French researchers have discovered that ants have an interesting role in the early detection of cancers. They imagine being able to use this kind of rapid test in hospitals in a few years.
Early detection of tumours
Ants can learn to sniff out cancerous human cells, like dogs but much more quickly, according to a study which proposes to dig this track for the early detection of tumours. Everything is happening for the moment in the laboratory, not yet in the hospital. Imagine small containers filled with a liquid preparation placed on a table, some of which contain cancer cells and some of which contain healthy cells. If you release a trained ant onto the table, it will be able to smell its way to the preparation containing the diseased cells, with a 95% success rate.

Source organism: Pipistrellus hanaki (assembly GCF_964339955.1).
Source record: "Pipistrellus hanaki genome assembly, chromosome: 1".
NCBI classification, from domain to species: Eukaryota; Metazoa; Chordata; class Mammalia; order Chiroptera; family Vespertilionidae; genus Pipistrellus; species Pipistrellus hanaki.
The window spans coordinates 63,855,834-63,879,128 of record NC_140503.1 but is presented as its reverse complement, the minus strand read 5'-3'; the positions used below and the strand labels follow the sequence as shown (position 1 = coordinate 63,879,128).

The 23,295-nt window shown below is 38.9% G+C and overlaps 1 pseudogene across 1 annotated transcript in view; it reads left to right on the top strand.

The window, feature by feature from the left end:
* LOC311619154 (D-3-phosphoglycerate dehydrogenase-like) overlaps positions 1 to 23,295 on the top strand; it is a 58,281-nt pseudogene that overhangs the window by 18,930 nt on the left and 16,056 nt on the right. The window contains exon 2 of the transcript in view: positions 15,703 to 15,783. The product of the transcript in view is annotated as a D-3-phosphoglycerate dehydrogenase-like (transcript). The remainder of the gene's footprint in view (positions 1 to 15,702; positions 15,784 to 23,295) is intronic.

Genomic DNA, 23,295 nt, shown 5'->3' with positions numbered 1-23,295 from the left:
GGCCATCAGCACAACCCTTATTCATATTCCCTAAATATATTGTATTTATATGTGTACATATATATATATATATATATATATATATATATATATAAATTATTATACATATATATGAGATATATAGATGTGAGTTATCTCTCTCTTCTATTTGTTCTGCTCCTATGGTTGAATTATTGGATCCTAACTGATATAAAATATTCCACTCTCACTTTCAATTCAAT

A powerful sense of smell
Baptiste Piqueret, an ethologist from the Sorbonne Paris Nord University therefore tried the experiment with ants, an insect using its powerful sense of smell in its daily tasks, and endowed with a capacity for rapid learning. With scientists from the CNRS, the Institut Curie and Inserm, he chose the most common species, Formica fusca, which is widespread in the northern hemisphere and which is not considered threatened in France.
Ants learn faster than dogs
Some dogs are able to spot breast cancer from the smell of sweat, but the advantage of ants is that they learn much faster than dogs and that their breeding costs less. It takes six months to a year to train a single dog, compared to only ten minutes of training for an ant. Concerning the detection of cancerous cells, it is for the moment only a laboratory experiment but this team plans to test the sense of smell of ants very quickly on samples of urine from mice suffering from cancer, before passing to human testing. If the results are confirmed, the researchers imagine being able to use this kind of rapid test in hospitals in a few years. If a tumor is suspected, the idea would be to quickly do this “ant test” before moving of course (in the event of a positive result) to more conventional examinations, such as MRI, mammography, blood tests or a biopsy.